Cut out the B.S. to Increase Conversions
Our company routinely runs large scale landing page optimization tests to improve conversion rates. One of the most common components that we test is the sales copy on the page. We have found that changing your approach to writing can often lead to a double-digit increase in conversion rates.
But this is not a post about “persuasive” copywriting, or powerful magic words to use in your headline. Most of the problem with writing for the web lies at a much more fundamental level. There is a giant disconnect between how much we care about our sales copy, and how much our Internet visitors do.
Most of the adaptations that you need to make to your writing have a single purpose: to reduce the visitor’s cognitive load. Instead of being forced to pay attention to how the information is presented, they can devote more focus to getting their intended task accomplished. By getting out of their way, you empower them to be faster, more efficient, and effective. This will lead to higher conversion rates for you, and higher satisfaction for them.
The reality for most Internet surfers is that they are constantly subjected to a barrage of promotional messages and advertising. As a basic defense mechanism, they have learned to tune out most hype. Perhaps you do have to be somewhat crass to get them to your landing page. For whatever reason, they have ended up there. You are no longer (for the moment) competing for their attention with other websites. So you need to change the focus to the task that they are trying to accomplish.
Your visitors detest marketese. Unfortunately, your landing page was probably written in this kind of over-the-top promotional style. It usually involves a lot of boasting and unsubstantiated claims. If your company is the “world’s leading provider” of something, you are in good company. A recent search on Google turned up 8.58 million matching results for this phrase. Your claims are probably not true anyway, but even if they are you can use different language to make your point.
Marketese may be (barely) acceptable in your press releases when you are trying to puff up your company and accomplishments. But on your landing page it spells disaster. Marketese requires work on the part of your visitor. It saps their energy and attention, and forces them to spend time separating the content from the fluff. It also results in much longer word counts. You are missing an enormous opportunity by not creating a hype-free zone on your landing page.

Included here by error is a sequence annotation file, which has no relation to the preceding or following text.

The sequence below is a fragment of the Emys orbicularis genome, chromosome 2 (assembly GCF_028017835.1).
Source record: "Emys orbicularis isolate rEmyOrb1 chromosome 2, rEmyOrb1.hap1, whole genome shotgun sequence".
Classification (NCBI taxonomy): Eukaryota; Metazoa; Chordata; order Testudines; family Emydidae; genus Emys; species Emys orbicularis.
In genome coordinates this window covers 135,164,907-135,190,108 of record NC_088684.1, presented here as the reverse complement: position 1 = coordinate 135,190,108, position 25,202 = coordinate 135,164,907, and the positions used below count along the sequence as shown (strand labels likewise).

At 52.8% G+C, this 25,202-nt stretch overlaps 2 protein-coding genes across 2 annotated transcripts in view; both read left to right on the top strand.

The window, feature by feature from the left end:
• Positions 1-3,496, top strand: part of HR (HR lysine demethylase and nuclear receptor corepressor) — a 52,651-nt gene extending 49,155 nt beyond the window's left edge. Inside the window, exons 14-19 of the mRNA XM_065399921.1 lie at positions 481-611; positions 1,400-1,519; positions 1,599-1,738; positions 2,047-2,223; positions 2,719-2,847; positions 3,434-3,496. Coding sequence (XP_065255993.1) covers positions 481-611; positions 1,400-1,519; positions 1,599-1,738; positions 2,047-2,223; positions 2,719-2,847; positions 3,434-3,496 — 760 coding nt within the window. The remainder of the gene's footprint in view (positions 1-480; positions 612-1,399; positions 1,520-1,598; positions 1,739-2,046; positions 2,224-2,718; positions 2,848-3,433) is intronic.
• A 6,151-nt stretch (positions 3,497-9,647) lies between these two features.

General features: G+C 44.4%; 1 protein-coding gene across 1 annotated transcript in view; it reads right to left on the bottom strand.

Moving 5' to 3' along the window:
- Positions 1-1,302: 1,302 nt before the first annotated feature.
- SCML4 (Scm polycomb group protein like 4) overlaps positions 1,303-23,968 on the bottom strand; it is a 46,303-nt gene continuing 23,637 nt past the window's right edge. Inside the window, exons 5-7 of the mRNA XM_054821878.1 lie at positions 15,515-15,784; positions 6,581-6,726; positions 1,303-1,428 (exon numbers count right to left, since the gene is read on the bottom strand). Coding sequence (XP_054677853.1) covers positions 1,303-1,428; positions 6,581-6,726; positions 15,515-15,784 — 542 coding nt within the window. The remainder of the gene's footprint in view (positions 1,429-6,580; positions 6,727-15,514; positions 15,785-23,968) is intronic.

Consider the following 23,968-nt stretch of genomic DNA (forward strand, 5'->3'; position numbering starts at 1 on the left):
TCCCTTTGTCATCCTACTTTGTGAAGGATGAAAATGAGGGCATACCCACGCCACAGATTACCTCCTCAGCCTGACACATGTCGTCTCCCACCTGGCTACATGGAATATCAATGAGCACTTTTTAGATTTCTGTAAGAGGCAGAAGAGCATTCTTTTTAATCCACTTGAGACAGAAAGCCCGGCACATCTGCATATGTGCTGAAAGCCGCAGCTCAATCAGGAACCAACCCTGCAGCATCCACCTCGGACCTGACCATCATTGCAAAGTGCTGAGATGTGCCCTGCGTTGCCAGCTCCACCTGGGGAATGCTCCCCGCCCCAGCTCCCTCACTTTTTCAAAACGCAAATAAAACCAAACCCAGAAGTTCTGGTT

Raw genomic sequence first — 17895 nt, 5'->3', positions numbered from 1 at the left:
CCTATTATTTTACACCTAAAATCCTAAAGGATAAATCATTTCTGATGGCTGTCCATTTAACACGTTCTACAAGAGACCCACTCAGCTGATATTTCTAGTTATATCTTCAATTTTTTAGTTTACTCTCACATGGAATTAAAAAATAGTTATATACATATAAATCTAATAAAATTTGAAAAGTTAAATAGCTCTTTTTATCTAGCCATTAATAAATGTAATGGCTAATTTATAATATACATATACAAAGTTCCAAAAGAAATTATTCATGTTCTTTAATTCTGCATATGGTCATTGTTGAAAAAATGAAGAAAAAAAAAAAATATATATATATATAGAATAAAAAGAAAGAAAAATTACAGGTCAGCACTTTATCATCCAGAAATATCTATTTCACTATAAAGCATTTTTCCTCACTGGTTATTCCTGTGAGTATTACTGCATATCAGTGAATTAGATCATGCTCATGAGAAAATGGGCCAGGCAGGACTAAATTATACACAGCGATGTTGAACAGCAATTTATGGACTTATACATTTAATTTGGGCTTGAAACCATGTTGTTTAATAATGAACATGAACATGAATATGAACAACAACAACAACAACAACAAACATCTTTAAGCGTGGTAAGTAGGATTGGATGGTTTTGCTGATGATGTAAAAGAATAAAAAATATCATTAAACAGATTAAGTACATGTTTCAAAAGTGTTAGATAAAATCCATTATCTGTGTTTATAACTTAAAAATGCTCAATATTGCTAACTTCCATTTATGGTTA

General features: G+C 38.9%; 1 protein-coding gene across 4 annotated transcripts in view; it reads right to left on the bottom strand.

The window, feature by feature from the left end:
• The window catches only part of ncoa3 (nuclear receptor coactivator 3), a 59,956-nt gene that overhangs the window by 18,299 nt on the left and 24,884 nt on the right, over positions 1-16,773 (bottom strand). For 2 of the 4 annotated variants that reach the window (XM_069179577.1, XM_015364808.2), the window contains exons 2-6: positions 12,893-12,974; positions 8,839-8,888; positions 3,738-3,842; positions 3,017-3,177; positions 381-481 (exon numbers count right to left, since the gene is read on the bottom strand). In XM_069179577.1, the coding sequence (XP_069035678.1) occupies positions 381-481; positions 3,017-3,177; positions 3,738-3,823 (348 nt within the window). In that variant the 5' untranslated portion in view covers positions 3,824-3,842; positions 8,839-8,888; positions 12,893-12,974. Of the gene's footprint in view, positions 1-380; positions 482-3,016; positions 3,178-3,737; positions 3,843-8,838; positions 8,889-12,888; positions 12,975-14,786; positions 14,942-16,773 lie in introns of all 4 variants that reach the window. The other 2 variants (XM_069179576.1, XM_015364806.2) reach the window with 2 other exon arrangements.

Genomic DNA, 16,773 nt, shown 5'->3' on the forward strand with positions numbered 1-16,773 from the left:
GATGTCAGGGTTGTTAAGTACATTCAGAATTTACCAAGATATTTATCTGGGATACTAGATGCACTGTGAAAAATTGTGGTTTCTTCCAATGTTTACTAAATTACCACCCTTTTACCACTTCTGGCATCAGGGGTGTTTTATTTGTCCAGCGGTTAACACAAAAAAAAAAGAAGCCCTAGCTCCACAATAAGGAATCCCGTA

How to Avoid Writing in “Marketese”
- Do not use any adjectives.
- Provide only objective information.
- Focus on the needs of your audience.
Save your visitors the aggravation and only tell them what they want to hear. Your editorial tone should have the following attributes:
Factual – Writing factually will take a little work. It is difficult to stop making subjective statements. You may catch yourself lapsing into marketese at unexpected moments. But stick with it. You will be amazed at how much more effective your writing will be. Remember, your visitor is not looking to be entertained, and certainly not to be marketed to. They are there to deal with a specific need or problem that they have. The best kind of information you can give them is objective in nature.
Task-oriented – Task-oriented writing is focused on the roles, tasks, and AIDA (sales funnel) steps that are required to move your visitors through the conversion action. You should organize your text in the order that the visitor is likely to need it. For example, a big-ticket consumer product site might lay out the following high-level steps for the buying process: research, compare, customize, purchase. Once you have explicitly built the conversion path for your landing page, it should be clear where the gaps are.
Precise – It is critical to be clear in Web writing. The audience can be very diverse and can bring a variety of cultural backgrounds to their interpretation of your language. Be careful about your exact choice of words. Never try to be funny or clever. Do not use puns, metaphors, or colloquial expressions.
So leave out the B.S. to make your cash register ring more often.